Friday essay: how many climate crisis books will it take to save the planet?



Ben White/Unsplash, CC BY

Ian Lowe, Griffith University

It’s that time of the year again. Brochures and emails spruik a bumper crop of new books about the climate crisis.

Book cover: Bill Gates How to Avoid a Climate Disaster

Goodreads

This time there are some really big names: How to Avoid a Climate Disaster by Bill Gates, Climate Crisis and the Global New Deal by Noam Chomsky and Robert Pollin, All We Can Save by Ayana Elizabeth Johnson and Katharine K. Wilkinson, What Can I Do? The Truth About Climate Change and How to Fix It by Jane Fonda, as well as new efforts from David Attenborough and Tim Flannery.

The incoming tide of new books makes me reflect and wonder whether writing still more books about climate change is a waste of precious time. When the UN is calling for governments to act to achieve carbon neutrality by 2050, are books just preaching to the converted? My answer is no, but that doesn’t mean publishing, buying or reading more books is the answer to our climate emergency right now.




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Decades of books

In April, on the 50th anniversary of Earth Day, the New York Times told readers this might be the year they finally read about climate change. But many already have.

The earliest titles date back to 1989: The Greenhouse Effect, Living in a Warmer Australia by Ann Henderson-Sellers and Russell Blong; my own contribution, Living in the Greenhouse, and the first book aimed at the US public, Bill McKibben’s The End of Nature.

Book cover: planet earth image. By Al Gore.

Goodreads

The science was still developing then. We knew human activity was increasing the atmospheric concentration of greenhouse gases like carbon dioxide and methane. Measurable changes to the climate were also clear: more very hot days, fewer very cold nights, changes to rainfall patterns.

The 1985 Villach conference had culminated in an agreed statement warning there could be a link, but cautious scientists were saying more research was needed before we could be confident the changes had a human cause. There were credible alternative theories: the energy from the Sun could be changing, there could be changes in the Earth’s orbit, there might be natural factors we had not recognised.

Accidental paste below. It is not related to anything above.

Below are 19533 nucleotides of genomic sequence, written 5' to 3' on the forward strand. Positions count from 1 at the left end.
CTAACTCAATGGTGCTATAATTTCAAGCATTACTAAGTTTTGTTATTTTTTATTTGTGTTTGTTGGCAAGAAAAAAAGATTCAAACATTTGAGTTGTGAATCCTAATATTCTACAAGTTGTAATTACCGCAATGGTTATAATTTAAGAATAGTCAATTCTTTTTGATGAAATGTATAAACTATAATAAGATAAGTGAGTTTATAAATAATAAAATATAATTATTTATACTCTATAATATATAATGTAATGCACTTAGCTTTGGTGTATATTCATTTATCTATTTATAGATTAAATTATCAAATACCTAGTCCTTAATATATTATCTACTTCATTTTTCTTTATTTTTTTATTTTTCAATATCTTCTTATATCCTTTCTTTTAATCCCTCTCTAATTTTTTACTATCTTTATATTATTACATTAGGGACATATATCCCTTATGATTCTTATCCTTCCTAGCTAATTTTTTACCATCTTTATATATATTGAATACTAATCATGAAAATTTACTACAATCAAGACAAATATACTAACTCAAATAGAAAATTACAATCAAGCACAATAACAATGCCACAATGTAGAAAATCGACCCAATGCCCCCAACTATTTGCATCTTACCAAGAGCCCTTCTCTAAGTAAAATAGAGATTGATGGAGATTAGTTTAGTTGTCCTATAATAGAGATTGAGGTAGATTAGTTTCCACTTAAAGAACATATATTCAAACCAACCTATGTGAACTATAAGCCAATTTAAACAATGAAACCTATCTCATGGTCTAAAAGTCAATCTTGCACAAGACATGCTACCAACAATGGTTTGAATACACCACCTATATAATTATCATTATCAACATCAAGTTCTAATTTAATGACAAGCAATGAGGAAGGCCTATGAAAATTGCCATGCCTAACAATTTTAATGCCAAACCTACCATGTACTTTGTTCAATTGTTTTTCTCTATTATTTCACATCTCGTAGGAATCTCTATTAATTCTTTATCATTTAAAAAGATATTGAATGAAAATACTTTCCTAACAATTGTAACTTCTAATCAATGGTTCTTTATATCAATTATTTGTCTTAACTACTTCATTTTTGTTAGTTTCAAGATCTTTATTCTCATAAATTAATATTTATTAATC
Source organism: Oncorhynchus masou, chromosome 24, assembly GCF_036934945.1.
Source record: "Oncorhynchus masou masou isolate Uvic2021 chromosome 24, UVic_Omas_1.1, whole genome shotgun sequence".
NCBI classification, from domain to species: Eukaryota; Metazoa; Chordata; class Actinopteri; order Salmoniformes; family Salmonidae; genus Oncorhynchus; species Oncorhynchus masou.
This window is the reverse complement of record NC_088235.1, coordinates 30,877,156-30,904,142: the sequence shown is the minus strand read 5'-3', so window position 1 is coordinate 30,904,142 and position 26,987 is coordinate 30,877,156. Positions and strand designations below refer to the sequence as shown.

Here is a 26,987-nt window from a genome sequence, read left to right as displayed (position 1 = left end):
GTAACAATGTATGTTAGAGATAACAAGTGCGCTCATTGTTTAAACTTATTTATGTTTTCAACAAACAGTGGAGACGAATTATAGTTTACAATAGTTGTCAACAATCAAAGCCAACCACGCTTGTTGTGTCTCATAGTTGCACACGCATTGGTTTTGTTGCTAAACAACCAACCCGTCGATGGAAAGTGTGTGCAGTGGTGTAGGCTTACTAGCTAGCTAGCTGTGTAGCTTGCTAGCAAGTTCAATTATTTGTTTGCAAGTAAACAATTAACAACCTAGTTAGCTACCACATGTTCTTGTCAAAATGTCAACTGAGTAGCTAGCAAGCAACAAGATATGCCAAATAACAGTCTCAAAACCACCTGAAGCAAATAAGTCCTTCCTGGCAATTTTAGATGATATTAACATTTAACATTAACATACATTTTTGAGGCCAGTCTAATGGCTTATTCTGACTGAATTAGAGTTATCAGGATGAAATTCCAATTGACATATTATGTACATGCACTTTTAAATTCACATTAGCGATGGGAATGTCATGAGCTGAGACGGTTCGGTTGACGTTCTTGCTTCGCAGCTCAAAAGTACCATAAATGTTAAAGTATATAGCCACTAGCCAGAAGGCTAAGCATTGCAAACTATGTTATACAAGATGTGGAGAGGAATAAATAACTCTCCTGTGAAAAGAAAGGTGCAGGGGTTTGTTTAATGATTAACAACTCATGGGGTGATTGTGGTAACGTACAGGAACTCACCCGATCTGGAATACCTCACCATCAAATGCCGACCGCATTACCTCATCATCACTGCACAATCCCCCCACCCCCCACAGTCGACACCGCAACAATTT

By the mid-1990s, the debate was essentially over in the scientific community. Today there is barely a handful of credible climate scientists who don’t accept the evidence that human activity has caused the changes we are seeing. The agreed statements by the Intergovernmental Panel on Climate Change, the IPCC, led to the Kyoto Protocol being adopted in 1997.

And so — as the urgency being felt by the scientists increased — more books were published.

Former US vice president and 2007 Nobel Prize winner Al Gore’s book Our Choice: A Plan to Solve the Climate Crisis was first published in 2008 and has since been issued in 20 editions. There have been more than enough books to furnish a list of the top 100 bestselling titles on the topic, recommended by the likes of Elon Musk and esteemed climate scientists and commentators. The ones I have acquired fill an entire bookcase shelf — dozens of titles describing the problem, making dire predictions, calling for action.

Girl walks through bookshop.
Preaching to the converted might not be such a bad thing.
Becca Tapert/Unsplash, CC BY



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Deeds not words

Does the new batch of books risk spreading more despair? If the previous books didn’t change our climate trajectory then what is the point in making readers feel the cause is hopeless and a bleak future is inevitable?

Book cover: What can I do? by Jane Fonda

Goodreads

No. Writing more books isn’t a waste of time, but they also shouldn’t be a high priority at the moment. The point of writing a book is to summarise what we know about the problem and identify credible ways forward.

Those were my goals when I wrote Living in the Greenhouse in 1989 and Living in the Hothouse in 2005. The main purpose of the first book was to draw attention to a problem that was largely unrecognised, trying to inform and persuade readers that we needed to take action. By the release of the second book, the aim was to counter the tsunami of misinformation unleashed by the fossil fuel industry, conservative institutions and the Murdoch press. Rupert Murdoch spoke at News Corp’s AGM this week, maintaining: “We do not deny climate change, we are not deniers”.

But there are two reasons why I’m not working on a third book right now.

The first is time. If I started writing today, it would be late next year before the book would be in the shops. We can’t afford another year of inaction. More importantly, the inaction of our national government is not a result of a lack of knowledge.